By prioritizing Internet traffic and the core network more efficiently, quality of service (QoS) and traffic engineering functions can address the performance issues related to emerging Internet applications such as real-time voice and video streaming. Network equipment manufacturers are constantly developing new solutions that solve many of the problems associated with today's Internet applications. Multiprotocol label switching (MPLS) is one such solution that has been standardized by the Internet Engineering Task Force (IETF).

AN 132: Implementing Multiprotocol Label Switching with Altera PLDs (PDF) contains more information.

MPLS Network

Figure 1 illustrates the flow of a packet through an MPLS-enabled network. The source network is on the left and the destination network on the right. The large cloud in the center is the wide area network (WAN).

Figure 1. MPLS Network Diagram
  1a. Existing routing protocols (open shortest path first (OSPF), intermediate system to intermediate system (IS-IS)) establish the reachability of the destination networks
  1b. Label distribution protocol (LDP) establishes label-to-destination network mappings
  2. Ingress edge label switching router (LSR) receives a packet, performs layer-3 value-added services, and labels the packets
  3. LSR switches the packet using label swapping
  4. Egress edge LSR removes the label and delivers the packet

System Overview with Altera Solutions

Figure 2 shows an MPLS protocol stack. The diagram is separated into two sections: the control plane and the data plane. The control plane can be implemented on an embedded processor while the data plane can be implemented in programmable logic.

Figure 2. MPLS Protocol Stack


  • LDP = Label distribution protocol
  • LIB = Label information base; table of labels mapping input port/label to output port/label
  • CR-LDP = Constraint-based LDP, used for traffic engineering; resource reservation protocol traffic engineering (RSVP-TE) is another signaling mechanism used for traffic engineering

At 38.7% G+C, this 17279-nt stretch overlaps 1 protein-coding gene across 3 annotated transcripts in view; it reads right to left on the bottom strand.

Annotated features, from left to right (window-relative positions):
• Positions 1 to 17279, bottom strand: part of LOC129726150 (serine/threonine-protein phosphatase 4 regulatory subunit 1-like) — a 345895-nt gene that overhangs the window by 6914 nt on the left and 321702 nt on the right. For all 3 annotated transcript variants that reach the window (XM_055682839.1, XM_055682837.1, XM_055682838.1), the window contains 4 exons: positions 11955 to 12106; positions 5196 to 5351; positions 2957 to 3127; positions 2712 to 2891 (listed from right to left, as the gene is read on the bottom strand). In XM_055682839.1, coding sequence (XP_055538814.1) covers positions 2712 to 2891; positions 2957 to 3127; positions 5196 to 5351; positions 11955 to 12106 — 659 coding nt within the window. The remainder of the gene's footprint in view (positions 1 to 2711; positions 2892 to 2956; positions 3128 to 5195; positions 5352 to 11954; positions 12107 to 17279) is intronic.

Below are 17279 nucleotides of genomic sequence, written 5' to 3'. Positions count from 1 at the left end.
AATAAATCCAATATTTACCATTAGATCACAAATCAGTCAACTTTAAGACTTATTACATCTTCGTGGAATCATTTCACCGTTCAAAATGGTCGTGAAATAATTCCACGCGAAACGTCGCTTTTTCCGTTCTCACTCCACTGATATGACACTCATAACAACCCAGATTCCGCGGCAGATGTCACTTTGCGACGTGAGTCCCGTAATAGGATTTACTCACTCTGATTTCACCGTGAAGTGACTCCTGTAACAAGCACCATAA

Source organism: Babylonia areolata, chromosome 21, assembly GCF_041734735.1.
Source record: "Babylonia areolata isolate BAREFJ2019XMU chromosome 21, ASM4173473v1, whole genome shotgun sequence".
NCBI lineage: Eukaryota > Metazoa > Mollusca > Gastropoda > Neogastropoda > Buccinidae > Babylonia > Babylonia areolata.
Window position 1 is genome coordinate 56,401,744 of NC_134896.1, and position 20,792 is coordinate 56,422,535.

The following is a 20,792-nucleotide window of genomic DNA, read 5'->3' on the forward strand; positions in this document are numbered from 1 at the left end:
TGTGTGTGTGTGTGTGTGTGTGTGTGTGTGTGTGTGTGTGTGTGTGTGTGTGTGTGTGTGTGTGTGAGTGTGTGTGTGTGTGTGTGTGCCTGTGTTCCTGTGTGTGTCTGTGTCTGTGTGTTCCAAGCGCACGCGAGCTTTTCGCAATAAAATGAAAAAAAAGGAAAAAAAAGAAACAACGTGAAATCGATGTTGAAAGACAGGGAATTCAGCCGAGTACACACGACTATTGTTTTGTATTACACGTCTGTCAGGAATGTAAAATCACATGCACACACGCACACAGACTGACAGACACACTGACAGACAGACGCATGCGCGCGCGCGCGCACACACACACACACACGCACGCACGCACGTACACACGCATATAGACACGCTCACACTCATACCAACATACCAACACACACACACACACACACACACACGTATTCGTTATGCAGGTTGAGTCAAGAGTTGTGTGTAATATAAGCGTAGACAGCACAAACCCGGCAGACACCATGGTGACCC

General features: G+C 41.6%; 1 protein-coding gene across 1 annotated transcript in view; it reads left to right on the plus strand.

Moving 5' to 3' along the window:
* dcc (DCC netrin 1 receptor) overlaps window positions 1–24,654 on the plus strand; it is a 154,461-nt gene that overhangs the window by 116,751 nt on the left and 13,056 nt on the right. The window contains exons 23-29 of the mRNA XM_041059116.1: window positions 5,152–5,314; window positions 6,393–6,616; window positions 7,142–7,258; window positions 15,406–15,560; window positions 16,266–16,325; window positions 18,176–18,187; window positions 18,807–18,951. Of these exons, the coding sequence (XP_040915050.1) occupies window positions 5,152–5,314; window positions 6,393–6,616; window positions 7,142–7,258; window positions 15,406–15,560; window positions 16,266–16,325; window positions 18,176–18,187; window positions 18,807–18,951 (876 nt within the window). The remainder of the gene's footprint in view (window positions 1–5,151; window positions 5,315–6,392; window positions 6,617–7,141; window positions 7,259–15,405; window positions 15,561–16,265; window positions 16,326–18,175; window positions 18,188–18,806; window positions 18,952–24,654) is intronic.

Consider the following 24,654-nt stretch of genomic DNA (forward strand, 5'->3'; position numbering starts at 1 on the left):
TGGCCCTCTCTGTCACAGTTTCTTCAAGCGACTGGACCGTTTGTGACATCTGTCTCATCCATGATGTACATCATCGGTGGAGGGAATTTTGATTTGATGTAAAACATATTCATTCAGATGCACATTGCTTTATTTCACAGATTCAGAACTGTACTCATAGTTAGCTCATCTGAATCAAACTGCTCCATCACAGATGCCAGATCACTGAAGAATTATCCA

• Internet protocol (IP) FWD = Next hop forwarding based on IP address; longest match forwarding used
  • TCP = Transmission control protocol
  • MPLS FWD = Label switching based on MPLS label and LIB lookup
  • UDP = User datagram protocol

Altera Advantages

Using Altera® devices and megafunctions for MPLS networks offers advantages in flexibility, time-to-market, a logic/processor solution, and ultimately, an overall cost reduction path.


System designers need flexibility when manufacturing MPLS systems to incorporate new value-added services. Because of the inherent risk that the services will not be adopted or will need modification while in the field, ASICs are not a viable platform for implementing MPLS. Altera’s FPGAs and intellectual property (IP) provide the flexibility to implement new proprietary features and perform remote in-field upgrades.


Many network equipment vendors continue to research and develop MPLS, and are competing to get to market first with an MPLS product that meets the requirements of Internet service providers. Altera provides programmable logic and IP cores for designers who cannot afford the turnaround times of ASICs. Altera's SoC devices, which feature the ARM® processors, and Altera's Nios® embedded processor can provide designers with time-to-market advantages.

Logic/Processor Solution

MPLS requires a fast logic implementation for label swapping. At the same time, label management functions need to be implemented in software. MPLS lends itself to the combination of logic and processor solutions. Altera’s Excalibur devices allow complex algorithms to be implemented in software, and speed-critical operations to be implemented in logic on a single leading-edge FPGA.

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